Just reproducing the press release the GBO sent me, since it says everything that needs to be said in the best way possible:
The German Book Office is excited to announce that Kurt Beals has won its first ever translation competition.
Beals, a PhD Candidate in German Literature and Culture at the University of California, Berkeley, will receive a $600 commission to translate the first fifteen pages of Nora Bossong’s novel Gesellschaft mit beschraenkter Haftung into English. Translator Elizabeth Janik, meanwhile, has been named runner-up, and both translators will be added to the Goethe-Institut & German Book Office translator database.
“As a reader and a student of German literature, every so often I come across a work that’s brilliant, unexpected, and untranslated,” said Beals. “And as a translator, that’s the kind of problem that I like to solve. But I think that the more fundamental reason to translate, for me, is that there’s no better way to engage thoroughly with a work of literature, to think about each word, why it’s there and how it fits into the work as a whole.”
The competition, which aimed to bring aspiring German language translators into contact with US editors, asked contestants to translate a seven-hundred word excerpt from Gesellschaft mit beschraenkter Haftung. Submissions were limited to translators who had no more than one translated book published in English and are US based.
The first round of judging featured a panel of American editors – comprised of Jenna Johnson from Houghton Mifflin Harcourt, John Siciliano from Penguin, and Random House’s Lexy Bloom – who narrowed down the nearly sixty submissions to a shortlist of nine.
A panel of three accomplished translators – Susan Bernofsky, Burton Pike and Ross Benjamin – then chose from that shortlist the winner and runner up.
The announcement was made last night at a reception and awards ceremony at the Goethe-Institut New York.
“I’m pleased that the German Book Office has offered translators at an early stage in their careers an opportunity to test their skills and receive recognition for their efforts,” added Beals. “This is a great way to encourage the next generation of translators!”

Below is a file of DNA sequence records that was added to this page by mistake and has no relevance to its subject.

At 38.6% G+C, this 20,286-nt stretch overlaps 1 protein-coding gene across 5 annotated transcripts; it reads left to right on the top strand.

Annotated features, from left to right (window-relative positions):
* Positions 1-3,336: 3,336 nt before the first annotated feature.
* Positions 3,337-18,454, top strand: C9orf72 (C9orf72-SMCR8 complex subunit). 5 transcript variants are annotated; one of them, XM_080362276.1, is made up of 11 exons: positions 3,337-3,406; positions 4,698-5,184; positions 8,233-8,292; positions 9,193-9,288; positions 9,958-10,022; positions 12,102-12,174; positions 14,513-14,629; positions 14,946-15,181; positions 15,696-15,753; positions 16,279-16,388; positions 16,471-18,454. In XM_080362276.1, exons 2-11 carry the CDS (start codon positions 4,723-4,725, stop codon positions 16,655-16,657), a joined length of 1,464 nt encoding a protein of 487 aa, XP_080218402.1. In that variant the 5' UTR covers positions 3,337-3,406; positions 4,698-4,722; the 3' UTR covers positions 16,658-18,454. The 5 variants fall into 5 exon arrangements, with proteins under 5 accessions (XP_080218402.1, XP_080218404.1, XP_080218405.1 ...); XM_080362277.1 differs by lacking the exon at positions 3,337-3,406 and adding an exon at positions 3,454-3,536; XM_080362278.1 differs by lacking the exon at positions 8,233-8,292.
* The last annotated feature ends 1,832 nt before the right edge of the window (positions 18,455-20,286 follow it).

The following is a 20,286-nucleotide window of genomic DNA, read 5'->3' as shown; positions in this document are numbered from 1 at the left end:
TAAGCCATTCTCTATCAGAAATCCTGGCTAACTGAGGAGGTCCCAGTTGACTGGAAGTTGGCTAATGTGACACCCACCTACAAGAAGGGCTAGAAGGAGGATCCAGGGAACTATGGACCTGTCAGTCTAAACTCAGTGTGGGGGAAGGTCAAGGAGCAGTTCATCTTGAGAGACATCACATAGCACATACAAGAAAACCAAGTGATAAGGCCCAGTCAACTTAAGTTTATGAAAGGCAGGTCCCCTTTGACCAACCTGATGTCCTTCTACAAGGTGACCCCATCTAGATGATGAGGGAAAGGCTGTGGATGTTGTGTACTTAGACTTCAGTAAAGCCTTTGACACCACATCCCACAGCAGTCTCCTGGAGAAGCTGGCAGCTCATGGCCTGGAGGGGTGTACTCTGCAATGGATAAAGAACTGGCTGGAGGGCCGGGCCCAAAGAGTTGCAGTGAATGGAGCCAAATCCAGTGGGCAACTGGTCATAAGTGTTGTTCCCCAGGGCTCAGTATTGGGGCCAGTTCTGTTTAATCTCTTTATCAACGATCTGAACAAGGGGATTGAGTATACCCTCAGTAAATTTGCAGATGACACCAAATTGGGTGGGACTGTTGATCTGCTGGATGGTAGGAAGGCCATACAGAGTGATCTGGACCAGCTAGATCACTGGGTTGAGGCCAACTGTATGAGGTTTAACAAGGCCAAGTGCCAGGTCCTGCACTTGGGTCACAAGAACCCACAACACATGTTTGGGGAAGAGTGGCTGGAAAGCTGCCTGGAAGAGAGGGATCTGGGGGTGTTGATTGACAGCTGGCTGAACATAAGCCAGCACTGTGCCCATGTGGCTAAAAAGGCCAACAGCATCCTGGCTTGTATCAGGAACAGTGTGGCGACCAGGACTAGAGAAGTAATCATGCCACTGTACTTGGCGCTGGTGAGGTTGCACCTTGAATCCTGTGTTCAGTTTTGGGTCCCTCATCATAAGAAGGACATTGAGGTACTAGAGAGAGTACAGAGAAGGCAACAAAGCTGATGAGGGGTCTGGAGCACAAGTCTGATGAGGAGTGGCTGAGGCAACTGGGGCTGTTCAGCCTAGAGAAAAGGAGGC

At 30, the Mexican writer Valeria Luiselli is already gathering her rosebuds. Faces in the Crowd, her poised debut novel, was published by Coffee House Press, along with her Brodsky-infused essay collection, Sidewalks. The essays stand as a theoretical map. . .
Fantomas Versus the Multinational Vampires: An Attainable Utopia (narrated by Julio Cortázar) is, not disappointingly, as wild a book as its title suggests. It is a half-novella half-graphic novel story about . . . what, exactly? A European tribunal, Latin. . .
Marie NDiaye has created a tiny, psychological masterpiece with her Self-Portrait in Green. In it she explores how our private fears and insecurities can distort what we believe to be real and can cause us to sabotage our intimate relationships.. . .
Reading a genre book—whether fantasy, science fiction, crime, thriller, etc.—which begins to seem excessively, stereotypically bad, I have to make sure to ask myself: is this parodying the flaws of the genre? Usually, this questioning takes its time coming. In. . .
The Sicilian Mafia has always been a rich subject for sensational crime fiction. The Godfather, Goodfellas, and The Sopranos worked the mob’s bloody corpses and family feuds to both entertainment and artistic value. Giuseppe di Piazza’s debut novel attempts this,. . .
Antoine Volodine’s vast project (40 plus novels) of what he calls the post-exotic remains mostly untranslated, so for many of us, understanding it remains touched with mystery, whispers from those “who know,” and guesswork. That’s not to say that, were. . .
It hasn’t quite neared the pitch of the waiting-in-line-at-midnight Harry Potter days, but in small bookstores and reading circles of New York City, an aura has attended the novelist Elena Ferrante and her works. One part curiosity (Who is she?),. . .